Last night, Ryan made the argument that at least downtown development is better than sprawl, but what I see is that downtowns in towns like Bloomington are ceasing to be the focal point, the shared physical space, for the entire community, and starting to be this theme park for only one part of population, be it yuppies or students. The spaces that are shared by everyone end up being the malls and the strip malls and the sprawl and the big boxes and the sad thing is that the way they’re constructed, or entirely mediated by commerce means that the potential for people’s interactions when they’re sharing that space are so much more limited.

Ladyman's Cafe

As I was riding to my job, I ran into Jeremy Hogan outside of Ladyman’s Cafe. He was waiting to take some photos of Baron Hill who was having a pre-election community meet and greet at the diner this afternoon. And it was so disheartening because it all seemed so fake. The downtown diner is still appealing to politicians as this icon of street-level democracy, and there is some reality to that, to the convergence of college students and retirees each having their own debates over cups of coffee. But in the case of Ladymans, that space is being destroyed, disappeared. So I find it hard to believe that democracy can exist when we don’t even allow the spaces that we exploit as the image of democracy to exist.

On a similar stream of consciousness, I got an e-mail from Mylo Roze that included a bunch of articles about anti-homeless policies and crackdowns around the country, and he predicted the rise of similar sentiments and actions in Bton:

These articles (below) are relevant to Bloomington in that there are Food not Bombs food dispensing operations in town & also cook-out services by churches in People’s Park & other parks, surely to become more of an issue as Bloomington is gentrified & urbanized.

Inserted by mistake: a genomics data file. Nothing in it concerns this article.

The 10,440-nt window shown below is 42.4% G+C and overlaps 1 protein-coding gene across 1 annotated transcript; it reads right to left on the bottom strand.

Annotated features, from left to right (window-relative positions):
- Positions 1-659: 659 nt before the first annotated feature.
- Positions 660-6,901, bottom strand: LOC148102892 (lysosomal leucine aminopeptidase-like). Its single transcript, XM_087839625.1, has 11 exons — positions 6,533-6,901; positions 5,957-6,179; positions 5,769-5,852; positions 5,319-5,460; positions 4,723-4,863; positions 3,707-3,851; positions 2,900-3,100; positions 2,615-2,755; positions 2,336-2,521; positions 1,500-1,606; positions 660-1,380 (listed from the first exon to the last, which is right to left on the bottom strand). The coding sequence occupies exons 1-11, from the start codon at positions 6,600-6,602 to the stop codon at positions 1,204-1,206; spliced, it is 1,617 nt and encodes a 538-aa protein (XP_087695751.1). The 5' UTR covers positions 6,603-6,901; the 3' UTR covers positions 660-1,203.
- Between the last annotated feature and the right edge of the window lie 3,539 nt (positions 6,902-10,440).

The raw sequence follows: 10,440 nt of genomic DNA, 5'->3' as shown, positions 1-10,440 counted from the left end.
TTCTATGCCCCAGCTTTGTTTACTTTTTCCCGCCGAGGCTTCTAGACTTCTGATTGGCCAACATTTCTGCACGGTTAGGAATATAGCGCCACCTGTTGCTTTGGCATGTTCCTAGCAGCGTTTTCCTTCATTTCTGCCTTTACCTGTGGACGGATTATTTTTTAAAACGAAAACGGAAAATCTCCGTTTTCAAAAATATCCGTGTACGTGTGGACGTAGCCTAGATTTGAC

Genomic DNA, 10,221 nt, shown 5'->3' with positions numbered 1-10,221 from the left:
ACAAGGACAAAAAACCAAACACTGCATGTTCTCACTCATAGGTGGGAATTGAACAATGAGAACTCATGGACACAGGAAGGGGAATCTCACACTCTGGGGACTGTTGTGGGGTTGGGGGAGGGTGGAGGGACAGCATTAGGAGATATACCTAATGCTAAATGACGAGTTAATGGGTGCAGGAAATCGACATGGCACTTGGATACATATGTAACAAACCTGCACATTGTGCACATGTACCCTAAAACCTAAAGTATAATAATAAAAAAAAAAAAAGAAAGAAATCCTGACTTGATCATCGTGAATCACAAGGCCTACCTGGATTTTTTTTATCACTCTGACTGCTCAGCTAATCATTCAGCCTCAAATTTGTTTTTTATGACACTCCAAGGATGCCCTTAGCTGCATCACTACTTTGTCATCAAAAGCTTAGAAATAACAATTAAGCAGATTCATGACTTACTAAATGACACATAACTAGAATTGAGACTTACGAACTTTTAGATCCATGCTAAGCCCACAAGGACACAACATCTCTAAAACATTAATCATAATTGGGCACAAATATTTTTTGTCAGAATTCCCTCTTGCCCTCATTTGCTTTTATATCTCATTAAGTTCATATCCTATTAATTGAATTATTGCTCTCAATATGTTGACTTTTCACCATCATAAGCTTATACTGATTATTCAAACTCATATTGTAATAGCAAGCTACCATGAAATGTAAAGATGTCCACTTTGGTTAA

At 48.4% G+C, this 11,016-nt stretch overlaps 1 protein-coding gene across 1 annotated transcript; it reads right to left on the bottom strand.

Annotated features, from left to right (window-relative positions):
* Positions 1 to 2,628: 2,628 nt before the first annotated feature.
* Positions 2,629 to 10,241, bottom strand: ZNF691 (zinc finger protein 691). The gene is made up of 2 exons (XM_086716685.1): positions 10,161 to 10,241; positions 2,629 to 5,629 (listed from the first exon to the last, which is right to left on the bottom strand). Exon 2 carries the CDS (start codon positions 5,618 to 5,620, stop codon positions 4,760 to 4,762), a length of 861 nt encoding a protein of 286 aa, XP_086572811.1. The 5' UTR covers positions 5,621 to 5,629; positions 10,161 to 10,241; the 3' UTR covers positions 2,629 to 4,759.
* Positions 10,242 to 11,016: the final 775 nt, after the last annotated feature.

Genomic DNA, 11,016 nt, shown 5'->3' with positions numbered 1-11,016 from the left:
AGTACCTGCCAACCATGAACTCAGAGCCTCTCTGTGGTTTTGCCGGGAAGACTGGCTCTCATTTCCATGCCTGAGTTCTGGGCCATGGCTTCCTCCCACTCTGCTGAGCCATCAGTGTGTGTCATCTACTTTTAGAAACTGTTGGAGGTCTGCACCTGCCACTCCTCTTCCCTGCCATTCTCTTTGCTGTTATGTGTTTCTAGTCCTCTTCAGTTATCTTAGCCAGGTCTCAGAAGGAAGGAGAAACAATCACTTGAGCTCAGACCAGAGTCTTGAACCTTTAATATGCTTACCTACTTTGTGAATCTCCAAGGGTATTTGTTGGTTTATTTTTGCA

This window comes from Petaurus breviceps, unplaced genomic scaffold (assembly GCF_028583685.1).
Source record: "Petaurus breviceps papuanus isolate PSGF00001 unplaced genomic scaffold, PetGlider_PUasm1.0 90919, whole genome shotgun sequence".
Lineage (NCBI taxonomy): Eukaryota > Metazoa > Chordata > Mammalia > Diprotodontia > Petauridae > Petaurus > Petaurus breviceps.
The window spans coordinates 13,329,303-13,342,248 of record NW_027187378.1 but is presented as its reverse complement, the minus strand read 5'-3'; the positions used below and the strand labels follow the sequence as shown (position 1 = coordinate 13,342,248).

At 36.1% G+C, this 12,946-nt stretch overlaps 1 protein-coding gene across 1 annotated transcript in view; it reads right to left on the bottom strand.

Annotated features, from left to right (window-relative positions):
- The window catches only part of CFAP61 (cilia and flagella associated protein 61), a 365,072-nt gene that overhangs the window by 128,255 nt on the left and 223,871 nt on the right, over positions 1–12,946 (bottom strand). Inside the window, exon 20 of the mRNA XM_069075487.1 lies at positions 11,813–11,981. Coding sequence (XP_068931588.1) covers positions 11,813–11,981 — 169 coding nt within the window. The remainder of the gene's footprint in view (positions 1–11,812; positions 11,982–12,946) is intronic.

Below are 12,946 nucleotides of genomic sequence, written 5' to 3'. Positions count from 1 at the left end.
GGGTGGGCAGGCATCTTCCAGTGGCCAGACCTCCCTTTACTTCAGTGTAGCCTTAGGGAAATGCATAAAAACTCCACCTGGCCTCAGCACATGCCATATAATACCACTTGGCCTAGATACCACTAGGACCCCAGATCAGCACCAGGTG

Also, once the new building is finished where the Von Lee theater stood (next to People’s Park) issues may arise.
Maybe it should be addressed pre-emptively, to be allowed by statute, as a preventative measure.
There has already been a purging of homeless people from the I.U. campus & the new bldg. replacing the Von Lee will house I.U. offices. There is a general tendency among the well-off to segregate the poor, remove the homeless from public view (& therefore tourists) & assume that existing agencies are adequately addressing such issues & that all homeless people are addicts or mentally ill. Note the authorities quotes about determining who is homeless & charging charities with misdemeanors.

Boxcar Inventory Development Update

I updated the new_order form so that textbooks from MBS and Nebraska are automatically entered in as used:
Private Sub Form_BeforeInsert(Cancel As Integer)
Me.datestamp = Now()
If Me.distributor = “MBS Textbook Exchange” Or Me.distributor = “Nebraska Book Company” Then
Me.book_state = “Used”
Me.book_state = “New”
End If
Me.status = “On Order”
If IsNull(Me.Order_date.Value) Then
Me.Order_date = Format(Now(), “DD-MMM-YYYY”)
End If
End Sub

I also created a query, “Make Textbooks Used” to fix already entered textbooks.

For the online store, I added an in-store pickup option for shipping.  In the development version of the online inventory, I made it so shipping methods and properties are pulled from the database instead of hard-coded in.